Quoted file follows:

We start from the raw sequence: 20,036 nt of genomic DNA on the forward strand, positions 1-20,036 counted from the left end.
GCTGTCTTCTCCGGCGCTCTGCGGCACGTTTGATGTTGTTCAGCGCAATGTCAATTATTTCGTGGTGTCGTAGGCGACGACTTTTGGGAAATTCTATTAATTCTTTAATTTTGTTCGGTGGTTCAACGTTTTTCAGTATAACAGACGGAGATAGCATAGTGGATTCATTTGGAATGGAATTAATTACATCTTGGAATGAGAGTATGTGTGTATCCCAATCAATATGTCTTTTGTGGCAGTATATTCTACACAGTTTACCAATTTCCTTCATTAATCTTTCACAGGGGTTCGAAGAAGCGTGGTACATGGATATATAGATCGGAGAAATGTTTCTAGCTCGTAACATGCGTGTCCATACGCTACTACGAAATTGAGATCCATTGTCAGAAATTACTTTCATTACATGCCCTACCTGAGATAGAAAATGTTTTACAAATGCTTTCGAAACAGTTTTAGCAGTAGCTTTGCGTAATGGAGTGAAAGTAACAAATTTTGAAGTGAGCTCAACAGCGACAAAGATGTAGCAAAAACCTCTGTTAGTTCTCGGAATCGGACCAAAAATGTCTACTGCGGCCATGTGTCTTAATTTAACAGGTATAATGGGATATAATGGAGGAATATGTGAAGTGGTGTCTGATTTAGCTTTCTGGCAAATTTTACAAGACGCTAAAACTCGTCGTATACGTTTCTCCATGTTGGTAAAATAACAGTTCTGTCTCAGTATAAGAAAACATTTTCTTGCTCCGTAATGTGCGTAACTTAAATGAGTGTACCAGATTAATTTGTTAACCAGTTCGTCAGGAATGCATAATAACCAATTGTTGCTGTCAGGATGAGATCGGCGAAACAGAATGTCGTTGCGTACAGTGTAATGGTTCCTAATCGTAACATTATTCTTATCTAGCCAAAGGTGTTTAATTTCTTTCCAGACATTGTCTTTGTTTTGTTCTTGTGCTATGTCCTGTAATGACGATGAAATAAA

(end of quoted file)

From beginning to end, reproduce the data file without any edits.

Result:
We start from the raw sequence: 20,036 nt of genomic DNA on the forward strand, positions 1-20,036 counted from the left end.
GCTGTCTTCTCCGGCGCTCTGCGGCACGTTTGATGTTGTTCAGCGCAATGTCAATTATTTCGTGGTGTCGTAGGCGACGACTTTTGGGAAATTCTATTAATTCTTTAATTTTGTTCGGTGGTTCAACGTTTTTCAGTATAACAGACGGAGATAGCATAGTGGATTCATTTGGAATGGAATTAATTACATCTTGGAATGAGAGTATGTGTGTATCCCAATCAATATGTCTTTTGTGGCAGTATATTCTACACAGTTTACCAATTTCCTTCATTAATCTTTCACAGGGGTTCGAAGAAGCGTGGTACATGGATATATAGATCGGAGAAATGTTTCTAGCTCGTAACATGCGTGTCCATACGCTACTACGAAATTGAGATCCATTGTCAGAAATTACTTTCATTACATGCCCTACCTGAGATAGAAAATGTTTTACAAATGCTTTCGAAACAGTTTTAGCAGTAGCTTTGCGTAATGGAGTGAAAGTAACAAATTTTGAAGTGAGCTCAACAGCGACAAAGATGTAGCAAAAACCTCTGTTAGTTCTCGGAATCGGACCAAAAATGTCTACTGCGGCCATGTGTCTTAATTTAACAGGTATAATGGGATATAATGGAGGAATATGTGAAGTGGTGTCTGATTTAGCTTTCTGGCAAATTTTACAAGACGCTAAAACTCGTCGTATACGTTTCTCCATGTTGGTAAAATAACAGTTCTGTCTCAGTATAAGAAAACATTTTCTTGCTCCGTAATGTGCGTAACTTAAATGAGTGTACCAGATTAATTTGTTAACCAGTTCGTCAGGAATGCATAATAACCAATTGTTGCTGTCAGGATGAGATCGGCGAAACAGAATGTCGTTGCGTACAGTGTAATGGTTCCTAATCGTAACATTATTCTTATCTAGCCAAAGGTGTTTAATTTCTTTCCAGACATTGTCTTTGTTTTGTTCTTGTGCTATGTCCTGTAATGACGATGAAATAAA